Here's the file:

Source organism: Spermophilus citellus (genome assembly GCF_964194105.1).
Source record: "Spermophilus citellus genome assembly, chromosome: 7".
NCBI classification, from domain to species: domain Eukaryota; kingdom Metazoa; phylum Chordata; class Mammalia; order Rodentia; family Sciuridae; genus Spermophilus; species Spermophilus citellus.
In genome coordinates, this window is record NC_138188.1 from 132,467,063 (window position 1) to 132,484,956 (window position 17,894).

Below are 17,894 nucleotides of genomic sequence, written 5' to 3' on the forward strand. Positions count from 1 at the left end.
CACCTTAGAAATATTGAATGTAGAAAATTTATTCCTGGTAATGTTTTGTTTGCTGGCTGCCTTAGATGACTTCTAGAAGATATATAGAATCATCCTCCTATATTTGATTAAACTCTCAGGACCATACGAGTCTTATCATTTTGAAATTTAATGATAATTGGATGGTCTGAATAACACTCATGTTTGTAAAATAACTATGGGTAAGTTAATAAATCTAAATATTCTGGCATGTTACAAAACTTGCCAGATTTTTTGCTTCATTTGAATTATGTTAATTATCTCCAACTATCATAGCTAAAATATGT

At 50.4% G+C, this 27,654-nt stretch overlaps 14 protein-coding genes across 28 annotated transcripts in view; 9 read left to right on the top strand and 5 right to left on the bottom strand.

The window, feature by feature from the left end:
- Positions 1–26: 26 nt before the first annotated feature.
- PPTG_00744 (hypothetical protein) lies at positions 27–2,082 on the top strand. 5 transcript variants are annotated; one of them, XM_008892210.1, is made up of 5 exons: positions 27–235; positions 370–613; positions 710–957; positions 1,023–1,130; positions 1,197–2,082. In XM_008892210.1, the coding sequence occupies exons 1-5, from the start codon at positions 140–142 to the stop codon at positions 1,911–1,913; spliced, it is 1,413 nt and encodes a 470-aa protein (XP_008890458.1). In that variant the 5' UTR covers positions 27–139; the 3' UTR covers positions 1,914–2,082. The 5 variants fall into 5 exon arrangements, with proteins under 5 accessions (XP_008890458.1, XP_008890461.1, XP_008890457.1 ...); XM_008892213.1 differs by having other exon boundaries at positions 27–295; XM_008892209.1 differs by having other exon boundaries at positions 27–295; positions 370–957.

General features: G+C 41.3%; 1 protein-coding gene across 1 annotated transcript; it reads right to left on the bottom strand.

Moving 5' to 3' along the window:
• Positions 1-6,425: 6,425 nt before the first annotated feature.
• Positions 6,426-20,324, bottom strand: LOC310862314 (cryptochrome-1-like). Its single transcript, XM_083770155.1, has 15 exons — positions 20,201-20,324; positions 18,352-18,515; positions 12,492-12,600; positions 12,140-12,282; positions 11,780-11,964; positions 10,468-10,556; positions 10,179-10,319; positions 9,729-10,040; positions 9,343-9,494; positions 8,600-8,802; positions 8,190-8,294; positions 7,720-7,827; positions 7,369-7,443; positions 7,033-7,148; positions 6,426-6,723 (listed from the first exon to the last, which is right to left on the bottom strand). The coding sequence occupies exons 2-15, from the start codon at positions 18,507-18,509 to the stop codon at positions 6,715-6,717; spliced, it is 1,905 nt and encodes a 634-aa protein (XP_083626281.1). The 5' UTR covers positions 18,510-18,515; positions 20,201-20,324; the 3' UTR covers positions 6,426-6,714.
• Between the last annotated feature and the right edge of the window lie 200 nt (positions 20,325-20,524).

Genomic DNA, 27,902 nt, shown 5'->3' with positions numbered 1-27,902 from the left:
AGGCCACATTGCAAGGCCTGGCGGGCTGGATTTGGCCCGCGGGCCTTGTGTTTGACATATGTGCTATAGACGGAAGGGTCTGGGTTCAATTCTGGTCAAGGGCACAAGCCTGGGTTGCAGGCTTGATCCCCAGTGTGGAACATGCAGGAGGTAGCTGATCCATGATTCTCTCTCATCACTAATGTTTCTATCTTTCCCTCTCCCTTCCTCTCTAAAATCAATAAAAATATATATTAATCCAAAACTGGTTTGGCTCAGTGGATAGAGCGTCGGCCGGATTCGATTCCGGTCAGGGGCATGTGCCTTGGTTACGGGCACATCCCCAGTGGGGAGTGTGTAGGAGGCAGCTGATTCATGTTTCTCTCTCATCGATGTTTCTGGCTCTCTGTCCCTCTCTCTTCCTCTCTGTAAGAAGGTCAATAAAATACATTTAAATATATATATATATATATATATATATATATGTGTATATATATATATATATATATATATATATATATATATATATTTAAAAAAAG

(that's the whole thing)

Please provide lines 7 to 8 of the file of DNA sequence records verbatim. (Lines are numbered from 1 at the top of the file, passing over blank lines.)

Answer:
At 50.4% G+C, this 27,654-nt stretch overlaps 14 protein-coding genes across 28 annotated transcripts in view; 9 read left to right on the top strand and 5 right to left on the bottom strand.

The window, feature by feature from the left end: